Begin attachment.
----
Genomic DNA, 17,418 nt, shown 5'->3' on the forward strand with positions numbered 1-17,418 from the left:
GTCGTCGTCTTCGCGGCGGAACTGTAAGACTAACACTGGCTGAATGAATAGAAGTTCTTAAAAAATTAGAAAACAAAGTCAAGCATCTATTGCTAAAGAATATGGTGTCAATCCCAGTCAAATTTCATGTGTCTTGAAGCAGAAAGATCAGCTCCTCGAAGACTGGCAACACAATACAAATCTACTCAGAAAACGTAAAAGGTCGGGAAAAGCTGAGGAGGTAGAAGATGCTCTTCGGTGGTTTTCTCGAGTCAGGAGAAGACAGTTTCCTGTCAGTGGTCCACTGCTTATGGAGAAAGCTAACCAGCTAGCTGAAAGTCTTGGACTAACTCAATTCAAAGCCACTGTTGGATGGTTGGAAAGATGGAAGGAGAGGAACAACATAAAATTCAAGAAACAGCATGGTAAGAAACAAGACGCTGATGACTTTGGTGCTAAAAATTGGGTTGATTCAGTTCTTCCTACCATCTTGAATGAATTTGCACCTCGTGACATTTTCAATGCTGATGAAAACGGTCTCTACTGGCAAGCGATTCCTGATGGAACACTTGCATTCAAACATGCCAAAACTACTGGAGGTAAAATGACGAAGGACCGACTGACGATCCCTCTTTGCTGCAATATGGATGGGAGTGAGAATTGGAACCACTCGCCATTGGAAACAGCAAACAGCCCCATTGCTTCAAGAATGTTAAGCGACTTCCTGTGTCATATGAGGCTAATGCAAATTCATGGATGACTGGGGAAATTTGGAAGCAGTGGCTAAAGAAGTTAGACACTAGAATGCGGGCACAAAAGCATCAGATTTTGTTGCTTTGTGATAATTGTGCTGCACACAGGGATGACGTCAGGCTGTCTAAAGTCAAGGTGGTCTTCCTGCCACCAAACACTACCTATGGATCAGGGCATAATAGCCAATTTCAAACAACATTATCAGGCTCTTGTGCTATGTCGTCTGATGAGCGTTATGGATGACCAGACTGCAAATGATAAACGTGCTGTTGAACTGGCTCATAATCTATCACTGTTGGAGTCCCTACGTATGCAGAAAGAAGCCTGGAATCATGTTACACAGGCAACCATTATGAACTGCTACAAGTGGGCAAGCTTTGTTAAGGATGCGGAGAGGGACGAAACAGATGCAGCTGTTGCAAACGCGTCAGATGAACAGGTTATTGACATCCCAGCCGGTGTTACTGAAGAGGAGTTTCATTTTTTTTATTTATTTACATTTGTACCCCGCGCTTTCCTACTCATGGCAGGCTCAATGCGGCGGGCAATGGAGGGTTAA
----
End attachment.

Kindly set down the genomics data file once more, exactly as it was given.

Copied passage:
Genomic DNA, 17,418 nt, shown 5'->3' on the forward strand with positions numbered 1-17,418 from the left:
GTCGTCGTCTTCGCGGCGGAACTGTAAGACTAACACTGGCTGAATGAATAGAAGTTCTTAAAAAATTAGAAAACAAAGTCAAGCATCTATTGCTAAAGAATATGGTGTCAATCCCAGTCAAATTTCATGTGTCTTGAAGCAGAAAGATCAGCTCCTCGAAGACTGGCAACACAATACAAATCTACTCAGAAAACGTAAAAGGTCGGGAAAAGCTGAGGAGGTAGAAGATGCTCTTCGGTGGTTTTCTCGAGTCAGGAGAAGACAGTTTCCTGTCAGTGGTCCACTGCTTATGGAGAAAGCTAACCAGCTAGCTGAAAGTCTTGGACTAACTCAATTCAAAGCCACTGTTGGATGGTTGGAAAGATGGAAGGAGAGGAACAACATAAAATTCAAGAAACAGCATGGTAAGAAACAAGACGCTGATGACTTTGGTGCTAAAAATTGGGTTGATTCAGTTCTTCCTACCATCTTGAATGAATTTGCACCTCGTGACATTTTCAATGCTGATGAAAACGGTCTCTACTGGCAAGCGATTCCTGATGGAACACTTGCATTCAAACATGCCAAAACTACTGGAGGTAAAATGACGAAGGACCGACTGACGATCCCTCTTTGCTGCAATATGGATGGGAGTGAGAATTGGAACCACTCGCCATTGGAAACAGCAAACAGCCCCATTGCTTCAAGAATGTTAAGCGACTTCCTGTGTCATATGAGGCTAATGCAAATTCATGGATGACTGGGGAAATTTGGAAGCAGTGGCTAAAGAAGTTAGACACTAGAATGCGGGCACAAAAGCATCAGATTTTGTTGCTTTGTGATAATTGTGCTGCACACAGGGATGACGTCAGGCTGTCTAAAGTCAAGGTGGTCTTCCTGCCACCAAACACTACCTATGGATCAGGGCATAATAGCCAATTTCAAACAACATTATCAGGCTCTTGTGCTATGTCGTCTGATGAGCGTTATGGATGACCAGACTGCAAATGATAAACGTGCTGTTGAACTGGCTCATAATCTATCACTGTTGGAGTCCCTACGTATGCAGAAAGAAGCCTGGAATCATGTTACACAGGCAACCATTATGAACTGCTACAAGTGGGCAAGCTTTGTTAAGGATGCGGAGAGGGACGAAACAGATGCAGCTGTTGCAAACGCGTCAGATGAACAGGTTATTGACATCCCAGCCGGTGTTACTGAAGAGGAGTTTCATTTTTTTTATTTATTTACATTTGTACCCCGCGCTTTCCTACTCATGGCAGGCTCAATGCGGCGGGCAATGGAGGGTTAA